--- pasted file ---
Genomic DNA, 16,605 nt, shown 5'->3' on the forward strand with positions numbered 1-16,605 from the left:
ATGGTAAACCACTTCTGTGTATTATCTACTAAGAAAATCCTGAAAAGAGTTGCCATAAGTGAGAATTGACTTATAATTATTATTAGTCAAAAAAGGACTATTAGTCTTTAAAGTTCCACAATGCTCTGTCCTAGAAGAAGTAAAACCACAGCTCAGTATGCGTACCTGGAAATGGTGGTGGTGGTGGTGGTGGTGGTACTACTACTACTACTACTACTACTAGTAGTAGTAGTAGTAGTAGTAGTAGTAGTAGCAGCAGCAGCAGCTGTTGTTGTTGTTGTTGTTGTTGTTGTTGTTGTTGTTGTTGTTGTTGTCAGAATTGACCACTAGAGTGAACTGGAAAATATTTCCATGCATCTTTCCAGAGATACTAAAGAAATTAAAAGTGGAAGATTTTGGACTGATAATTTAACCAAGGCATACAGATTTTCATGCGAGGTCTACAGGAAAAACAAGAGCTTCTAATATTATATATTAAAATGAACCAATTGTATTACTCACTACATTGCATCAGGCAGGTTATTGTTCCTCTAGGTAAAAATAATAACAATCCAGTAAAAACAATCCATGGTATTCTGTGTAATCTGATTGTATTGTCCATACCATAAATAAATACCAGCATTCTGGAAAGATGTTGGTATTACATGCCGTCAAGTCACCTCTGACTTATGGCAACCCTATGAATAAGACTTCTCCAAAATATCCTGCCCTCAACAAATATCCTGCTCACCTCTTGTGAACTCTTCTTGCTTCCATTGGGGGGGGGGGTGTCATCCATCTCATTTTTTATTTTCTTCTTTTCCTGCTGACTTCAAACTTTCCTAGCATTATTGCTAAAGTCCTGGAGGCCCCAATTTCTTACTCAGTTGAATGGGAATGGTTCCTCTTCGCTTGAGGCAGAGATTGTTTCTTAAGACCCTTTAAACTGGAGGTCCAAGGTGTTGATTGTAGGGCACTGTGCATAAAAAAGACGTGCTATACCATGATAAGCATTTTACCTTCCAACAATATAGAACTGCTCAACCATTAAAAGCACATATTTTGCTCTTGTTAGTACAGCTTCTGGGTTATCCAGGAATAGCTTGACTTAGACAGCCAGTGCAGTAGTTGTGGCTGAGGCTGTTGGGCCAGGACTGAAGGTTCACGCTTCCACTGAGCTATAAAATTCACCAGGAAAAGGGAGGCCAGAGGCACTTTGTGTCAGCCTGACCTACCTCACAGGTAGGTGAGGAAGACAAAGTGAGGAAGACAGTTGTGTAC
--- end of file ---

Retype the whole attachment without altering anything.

Genomic DNA, 16,605 nt, shown 5'->3' on the forward strand with positions numbered 1-16,605 from the left:
ATGGTAAACCACTTCTGTGTATTATCTACTAAGAAAATCCTGAAAAGAGTTGCCATAAGTGAGAATTGACTTATAATTATTATTAGTCAAAAAAGGACTATTAGTCTTTAAAGTTCCACAATGCTCTGTCCTAGAAGAAGTAAAACCACAGCTCAGTATGCGTACCTGGAAATGGTGGTGGTGGTGGTGGTGGTGGTACTACTACTACTACTACTACTACTAGTAGTAGTAGTAGTAGTAGTAGTAGTAGTAGCAGCAGCAGCAGCTGTTGTTGTTGTTGTTGTTGTTGTTGTTGTTGTTGTTGTTGTTGTTGTCAGAATTGACCACTAGAGTGAACTGGAAAATATTTCCATGCATCTTTCCAGAGATACTAAAGAAATTAAAAGTGGAAGATTTTGGACTGATAATTTAACCAAGGCATACAGATTTTCATGCGAGGTCTACAGGAAAAACAAGAGCTTCTAATATTATATATTAAAATGAACCAATTGTATTACTCACTACATTGCATCAGGCAGGTTATTGTTCCTCTAGGTAAAAATAATAACAATCCAGTAAAAACAATCCATGGTATTCTGTGTAATCTGATTGTATTGTCCATACCATAAATAAATACCAGCATTCTGGAAAGATGTTGGTATTACATGCCGTCAAGTCACCTCTGACTTATGGCAACCCTATGAATAAGACTTCTCCAAAATATCCTGCCCTCAACAAATATCCTGCTCACCTCTTGTGAACTCTTCTTGCTTCCATTGGGGGGGGGGGTGTCATCCATCTCATTTTTTATTTTCTTCTTTTCCTGCTGACTTCAAACTTTCCTAGCATTATTGCTAAAGTCCTGGAGGCCCCAATTTCTTACTCAGTTGAATGGGAATGGTTCCTCTTCGCTTGAGGCAGAGATTGTTTCTTAAGACCCTTTAAACTGGAGGTCCAAGGTGTTGATTGTAGGGCACTGTGCATAAAAAAGACGTGCTATACCATGATAAGCATTTTACCTTCCAACAATATAGAACTGCTCAACCATTAAAAGCACATATTTTGCTCTTGTTAGTACAGCTTCTGGGTTATCCAGGAATAGCTTGACTTAGACAGCCAGTGCAGTAGTTGTGGCTGAGGCTGTTGGGCCAGGACTGAAGGTTCACGCTTCCACTGAGCTATAAAATTCACCAGGAAAAGGGAGGCCAGAGGCACTTTGTGTCAGCCTGACCTACCTCACAGGTAGGTGAGGAAGACAAAGTGAGGAAGACAGTTGTGTAC